Part & Parcel Forever and Ever

Part & Parcel Animation

Part & Parcel Animation

The ever creative Part & Parcel, made up of Damien Correll and Garrett Morin, have updated their site with a new video on the front page. I’m honestly amazed by these two, I don’t know how they think up these ideas (drugs), but they always do such a great job and make it look so easy. I mean, they took a bunch of blocks and some string and some colorful backgrounds and made this amazing video which I can’t stop watching. I would love to have this playing non-stop in my apartment like a tiny installation piece. Great work, fellas!

Bobby

Bobby Solomon

January 27, 2011 / By

‘Fairlight’ by Com Truise

Cyanide Sisters EP by Com Truise

Fairlight by Com Truise

I’m excited for my friends at Ghostly with the release of their newest artist, Com Truise. Com Truise is the alter ego of Seth Haley, an upstate New York producer who makes, as the Ghostly site writes, “softer, window-fogging synth-wave.” Whatever it is I like it, as evidenced by the video for his Fairlight. The video was created by 10lb Pictures, run by Will Joines & Sowjanya Kudva, who created this retro-futuristic video from what look like found clips. The video is quite fitting though, don’t you think?

You can grab Com’s new Cyanide Sisters EP from the Ghostly store, 11 tracks for $6.97.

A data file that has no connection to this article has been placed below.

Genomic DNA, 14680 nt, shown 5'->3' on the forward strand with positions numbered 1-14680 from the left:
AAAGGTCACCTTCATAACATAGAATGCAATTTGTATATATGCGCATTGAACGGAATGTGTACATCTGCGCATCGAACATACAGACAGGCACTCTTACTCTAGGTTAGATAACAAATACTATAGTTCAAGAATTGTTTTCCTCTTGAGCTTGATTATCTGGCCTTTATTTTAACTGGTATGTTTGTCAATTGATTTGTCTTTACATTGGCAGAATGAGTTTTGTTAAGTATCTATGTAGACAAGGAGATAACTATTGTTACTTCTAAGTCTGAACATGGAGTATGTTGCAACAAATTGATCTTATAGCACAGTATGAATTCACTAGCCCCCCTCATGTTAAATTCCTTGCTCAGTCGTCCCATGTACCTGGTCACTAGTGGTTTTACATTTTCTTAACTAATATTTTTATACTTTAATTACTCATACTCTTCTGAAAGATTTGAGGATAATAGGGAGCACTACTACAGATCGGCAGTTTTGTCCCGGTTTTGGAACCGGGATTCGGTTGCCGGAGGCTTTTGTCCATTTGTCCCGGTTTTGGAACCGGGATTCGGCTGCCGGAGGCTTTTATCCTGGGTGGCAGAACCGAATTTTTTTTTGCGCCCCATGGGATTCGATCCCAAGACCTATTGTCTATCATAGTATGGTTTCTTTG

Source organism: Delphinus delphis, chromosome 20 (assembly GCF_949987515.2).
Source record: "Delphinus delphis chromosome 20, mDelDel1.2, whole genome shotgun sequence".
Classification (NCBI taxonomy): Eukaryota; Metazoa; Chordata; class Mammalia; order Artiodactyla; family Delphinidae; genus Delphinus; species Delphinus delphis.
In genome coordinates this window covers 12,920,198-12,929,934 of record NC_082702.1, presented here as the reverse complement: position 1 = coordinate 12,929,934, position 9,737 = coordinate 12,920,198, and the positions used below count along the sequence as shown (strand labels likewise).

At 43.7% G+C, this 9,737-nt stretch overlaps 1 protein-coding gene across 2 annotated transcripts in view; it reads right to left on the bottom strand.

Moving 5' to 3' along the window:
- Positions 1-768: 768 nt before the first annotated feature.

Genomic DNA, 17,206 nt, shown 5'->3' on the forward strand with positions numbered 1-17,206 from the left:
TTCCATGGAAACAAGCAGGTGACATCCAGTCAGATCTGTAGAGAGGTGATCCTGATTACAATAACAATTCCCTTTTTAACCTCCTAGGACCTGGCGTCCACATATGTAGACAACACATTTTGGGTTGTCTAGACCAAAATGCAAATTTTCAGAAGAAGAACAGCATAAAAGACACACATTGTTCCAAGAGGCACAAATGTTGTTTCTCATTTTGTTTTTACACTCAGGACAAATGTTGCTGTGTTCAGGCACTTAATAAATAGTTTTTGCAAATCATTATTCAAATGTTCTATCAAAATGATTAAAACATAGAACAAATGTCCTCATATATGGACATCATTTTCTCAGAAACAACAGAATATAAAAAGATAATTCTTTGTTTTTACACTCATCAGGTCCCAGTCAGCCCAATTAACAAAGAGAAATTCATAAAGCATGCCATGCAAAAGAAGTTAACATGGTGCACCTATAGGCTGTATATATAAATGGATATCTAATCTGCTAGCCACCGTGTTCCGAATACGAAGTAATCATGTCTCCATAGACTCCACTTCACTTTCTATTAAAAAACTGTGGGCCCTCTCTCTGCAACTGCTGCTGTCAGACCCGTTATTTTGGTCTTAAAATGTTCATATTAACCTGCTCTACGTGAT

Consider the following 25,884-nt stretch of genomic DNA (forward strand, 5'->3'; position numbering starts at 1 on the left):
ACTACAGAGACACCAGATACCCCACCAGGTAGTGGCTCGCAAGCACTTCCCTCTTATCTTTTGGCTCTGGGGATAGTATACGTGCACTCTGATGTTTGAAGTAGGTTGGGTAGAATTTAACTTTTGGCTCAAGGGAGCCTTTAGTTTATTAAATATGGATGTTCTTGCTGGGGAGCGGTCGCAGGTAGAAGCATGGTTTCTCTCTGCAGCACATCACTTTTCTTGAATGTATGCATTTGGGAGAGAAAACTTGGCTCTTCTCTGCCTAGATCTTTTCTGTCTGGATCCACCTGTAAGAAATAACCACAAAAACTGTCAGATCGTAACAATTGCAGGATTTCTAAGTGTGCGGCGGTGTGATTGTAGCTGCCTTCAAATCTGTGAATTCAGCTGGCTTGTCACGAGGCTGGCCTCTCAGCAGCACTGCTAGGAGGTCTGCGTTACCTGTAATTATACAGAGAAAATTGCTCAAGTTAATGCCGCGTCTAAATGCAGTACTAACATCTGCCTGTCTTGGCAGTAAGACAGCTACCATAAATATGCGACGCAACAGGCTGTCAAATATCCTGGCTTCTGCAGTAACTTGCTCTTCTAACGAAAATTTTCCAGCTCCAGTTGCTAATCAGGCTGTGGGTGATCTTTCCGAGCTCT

Bobby

Bobby Solomon

January 27, 2011 / By

The Cremaster Cycle

the cremaster cycle

The first time I saw Matthew Barney (or rather one of the many grotesquely strange manifestations of the artist) he stared me down from the front cover of David Hopkins’ book, After Modern Art 1945-2000. Adorned in prosthetic make-up with orange kiss curls and a dandy-esque white suit I wasn’t entirely sure what to make of him or the stills I saw of his epic art/film/sculpture work, The Cremaster Cycle. Unlike the majority of the films I have written on for this series, Barney’s series is not merely cinema, but art. Accordingly, you cannot just nip down to your local video store and rent out a copy and instead have to wait for special screenings. A number of years after I first caught a glance of Barney I made the overly enthusiastic but ultimately foolish decision to attend a screening that showed all five films in the order that they were made.

The forms don’t really take on life for me until they’ve been ‘eaten’, passed through the narrative construction.
- Matthew Barney

Composed of five films (Cremaster 4 [1994], Cremaster 1 [1995], Cremaster 5 [1997], Cremaster 2 [1999] and Cremaster 3 [2002]), the title of Barney’s opus is taken “from the cremaster muscle in the male genitals from which the testicles are suspended, and which is retracted in a reflex movement produced by cold or fear inside the body.” Each film involves a loosely formed, and yet highly symbolic, narrative that is concerned with myth, masonic rituals, the boundaries of the body and gender identity, movement and physicality, violence and sexual reproduction. All of these motifs are shrouded in hypnotically and intense visual imagery that increases in complexity and skill with each film.